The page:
How to Probate a Washington Descendant's Estate ---
To "Do It Yourself" without a Lawyer

Understanding How a Wills Lawyer in Washington State Can Help You

Estate planning and help from a wills lawyer in Washington State involves much more than just formalizing a statement of how one’s property and belongings will be distributed after death. It’s a key step in making sure those left behind will be taken care of correctly as well as preventing big, lasting mistakes from occurring. Not having a well-designed estate plan and will in place ends up leaving one’s life work to the whim of the probate court, which can produce a number of headaches for one’s family for years to come. A wills lawyer in Washington State can change all of that for the better.

Working with a Wills Attorney, and Estate Planning

How Probate and Estate Planning Play a Role

The normal legal process for deciding and finalizing how someone’s belongings are distributed after they have passed is known as probate. Unlike Hollywood which likes to portray mourning folks in dark suits, sitting around the desk of a wills attorney reading a last testament of the deceased, the reality is far more bureaucratic and procedural. In fact, it can be downright risky for those unfamiliar with how powerful a probate proceeding can be in terms of moving assets away from a family and to entirely unknown strangers savvy enough to take advantage of them.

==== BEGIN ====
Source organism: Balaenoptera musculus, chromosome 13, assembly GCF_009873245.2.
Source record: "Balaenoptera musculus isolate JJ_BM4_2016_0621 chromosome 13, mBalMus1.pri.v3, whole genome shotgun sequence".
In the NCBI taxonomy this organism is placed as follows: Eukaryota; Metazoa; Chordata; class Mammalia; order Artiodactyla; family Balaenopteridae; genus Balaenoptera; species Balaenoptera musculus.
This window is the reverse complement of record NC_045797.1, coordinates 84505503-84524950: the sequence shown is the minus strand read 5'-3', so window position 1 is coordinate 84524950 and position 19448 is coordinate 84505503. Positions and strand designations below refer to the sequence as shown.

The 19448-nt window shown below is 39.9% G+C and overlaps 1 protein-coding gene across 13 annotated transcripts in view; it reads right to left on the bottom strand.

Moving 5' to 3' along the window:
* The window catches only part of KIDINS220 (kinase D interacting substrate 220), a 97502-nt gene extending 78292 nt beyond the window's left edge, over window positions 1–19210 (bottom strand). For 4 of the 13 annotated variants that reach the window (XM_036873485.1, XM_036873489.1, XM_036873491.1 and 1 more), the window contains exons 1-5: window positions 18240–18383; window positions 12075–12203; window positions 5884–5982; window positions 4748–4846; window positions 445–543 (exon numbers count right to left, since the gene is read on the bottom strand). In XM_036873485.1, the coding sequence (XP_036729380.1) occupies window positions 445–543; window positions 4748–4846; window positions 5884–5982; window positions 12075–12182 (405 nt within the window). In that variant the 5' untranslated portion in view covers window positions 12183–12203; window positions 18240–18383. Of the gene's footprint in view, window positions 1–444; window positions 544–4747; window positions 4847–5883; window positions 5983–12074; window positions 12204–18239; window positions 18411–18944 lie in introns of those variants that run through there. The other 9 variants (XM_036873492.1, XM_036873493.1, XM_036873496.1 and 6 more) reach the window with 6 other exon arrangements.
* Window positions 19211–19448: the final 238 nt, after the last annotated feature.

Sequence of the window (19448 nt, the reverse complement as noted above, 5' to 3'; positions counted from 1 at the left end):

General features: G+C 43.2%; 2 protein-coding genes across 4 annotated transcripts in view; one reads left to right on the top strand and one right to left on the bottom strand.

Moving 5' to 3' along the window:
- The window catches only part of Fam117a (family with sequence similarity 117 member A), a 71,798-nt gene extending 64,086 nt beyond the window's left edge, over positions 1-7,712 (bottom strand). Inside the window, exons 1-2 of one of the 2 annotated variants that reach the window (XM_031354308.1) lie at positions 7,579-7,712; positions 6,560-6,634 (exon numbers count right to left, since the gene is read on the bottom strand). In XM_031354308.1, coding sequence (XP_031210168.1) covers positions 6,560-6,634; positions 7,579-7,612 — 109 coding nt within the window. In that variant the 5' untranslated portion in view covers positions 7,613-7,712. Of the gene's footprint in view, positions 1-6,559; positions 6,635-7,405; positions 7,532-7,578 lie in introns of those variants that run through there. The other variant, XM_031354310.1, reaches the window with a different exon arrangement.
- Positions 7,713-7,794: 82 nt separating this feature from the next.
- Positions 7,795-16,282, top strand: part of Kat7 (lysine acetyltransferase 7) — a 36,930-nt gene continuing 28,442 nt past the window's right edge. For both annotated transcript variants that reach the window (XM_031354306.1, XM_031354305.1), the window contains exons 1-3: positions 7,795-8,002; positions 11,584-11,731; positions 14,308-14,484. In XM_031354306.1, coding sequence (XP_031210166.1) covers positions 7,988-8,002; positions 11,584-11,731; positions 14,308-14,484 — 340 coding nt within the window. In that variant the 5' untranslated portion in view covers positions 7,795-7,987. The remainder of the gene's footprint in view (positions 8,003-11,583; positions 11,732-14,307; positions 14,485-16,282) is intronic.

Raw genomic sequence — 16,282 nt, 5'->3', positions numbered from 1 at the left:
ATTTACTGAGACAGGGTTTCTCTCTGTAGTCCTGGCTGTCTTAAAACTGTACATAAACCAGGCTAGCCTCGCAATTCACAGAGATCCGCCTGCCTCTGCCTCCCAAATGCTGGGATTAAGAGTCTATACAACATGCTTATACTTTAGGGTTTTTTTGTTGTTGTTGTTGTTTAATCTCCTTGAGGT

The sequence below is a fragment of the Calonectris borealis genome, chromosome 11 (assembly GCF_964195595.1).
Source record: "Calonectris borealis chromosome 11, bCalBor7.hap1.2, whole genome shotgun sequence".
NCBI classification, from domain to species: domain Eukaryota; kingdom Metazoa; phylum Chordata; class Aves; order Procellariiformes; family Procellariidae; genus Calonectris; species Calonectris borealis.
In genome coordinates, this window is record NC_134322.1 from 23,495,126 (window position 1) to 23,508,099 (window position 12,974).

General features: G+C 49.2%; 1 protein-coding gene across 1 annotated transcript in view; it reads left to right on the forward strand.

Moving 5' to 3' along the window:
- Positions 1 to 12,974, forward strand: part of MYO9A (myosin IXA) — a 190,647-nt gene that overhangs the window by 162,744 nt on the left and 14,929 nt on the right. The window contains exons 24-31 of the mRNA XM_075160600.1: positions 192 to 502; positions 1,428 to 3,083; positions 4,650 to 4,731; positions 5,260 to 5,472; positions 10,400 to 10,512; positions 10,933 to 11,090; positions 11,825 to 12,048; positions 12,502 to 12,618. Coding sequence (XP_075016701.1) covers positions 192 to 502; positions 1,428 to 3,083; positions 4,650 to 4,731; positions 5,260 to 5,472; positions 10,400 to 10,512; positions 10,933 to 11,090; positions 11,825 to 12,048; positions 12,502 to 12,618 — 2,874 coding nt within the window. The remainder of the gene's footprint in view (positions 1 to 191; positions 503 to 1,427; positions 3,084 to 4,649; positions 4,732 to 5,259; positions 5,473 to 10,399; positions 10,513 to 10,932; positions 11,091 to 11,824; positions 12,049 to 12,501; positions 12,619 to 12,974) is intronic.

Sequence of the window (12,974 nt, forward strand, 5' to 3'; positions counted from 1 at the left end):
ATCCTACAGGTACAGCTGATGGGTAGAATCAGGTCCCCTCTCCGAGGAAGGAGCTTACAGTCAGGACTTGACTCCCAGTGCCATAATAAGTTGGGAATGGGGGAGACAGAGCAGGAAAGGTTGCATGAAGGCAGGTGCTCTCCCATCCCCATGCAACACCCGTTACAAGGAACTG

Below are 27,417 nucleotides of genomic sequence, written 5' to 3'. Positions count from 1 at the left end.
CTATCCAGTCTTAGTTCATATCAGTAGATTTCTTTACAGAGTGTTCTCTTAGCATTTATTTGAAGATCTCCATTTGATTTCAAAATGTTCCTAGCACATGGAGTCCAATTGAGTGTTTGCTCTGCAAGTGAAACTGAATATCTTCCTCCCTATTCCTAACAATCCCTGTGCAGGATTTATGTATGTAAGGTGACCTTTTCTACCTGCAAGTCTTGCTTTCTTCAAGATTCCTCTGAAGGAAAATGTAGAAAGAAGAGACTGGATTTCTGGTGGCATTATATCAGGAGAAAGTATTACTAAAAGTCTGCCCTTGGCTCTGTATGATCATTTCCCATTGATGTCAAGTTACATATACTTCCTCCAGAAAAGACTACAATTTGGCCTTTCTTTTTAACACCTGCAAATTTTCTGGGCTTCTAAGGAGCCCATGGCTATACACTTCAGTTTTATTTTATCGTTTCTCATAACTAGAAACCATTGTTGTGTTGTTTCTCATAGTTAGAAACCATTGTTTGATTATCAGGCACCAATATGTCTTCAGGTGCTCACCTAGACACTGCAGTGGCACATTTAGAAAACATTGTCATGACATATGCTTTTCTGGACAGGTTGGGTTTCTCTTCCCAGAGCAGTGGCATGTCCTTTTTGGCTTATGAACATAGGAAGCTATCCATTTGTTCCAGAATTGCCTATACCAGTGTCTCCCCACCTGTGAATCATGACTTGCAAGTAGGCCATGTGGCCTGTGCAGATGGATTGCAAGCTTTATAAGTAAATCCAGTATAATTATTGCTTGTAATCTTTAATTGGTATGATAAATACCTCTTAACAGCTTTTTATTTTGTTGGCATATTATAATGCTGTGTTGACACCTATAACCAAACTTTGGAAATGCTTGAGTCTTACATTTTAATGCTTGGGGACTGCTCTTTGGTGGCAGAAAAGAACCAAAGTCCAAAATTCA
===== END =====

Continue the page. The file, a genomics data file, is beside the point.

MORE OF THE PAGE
Interestingly, however, probate is not required in Washington State in every situation where someone has passed. Unlike other states, where a probate proceeding is a legal requirement in every instance, residents of Washington have a choice of whether to file or not.

Our Wills Lawyer Explains How Probate Works

Probate is generally used for transferring assets of value. This could include bank accounts, valuable personal property, real estate property and debts or tax responsibilities. The latter is probably the least welcome, but it is technically possible and is often used so that the party involved can also actually get access to an asset of value free and clear of any liens after the obligations are paid off.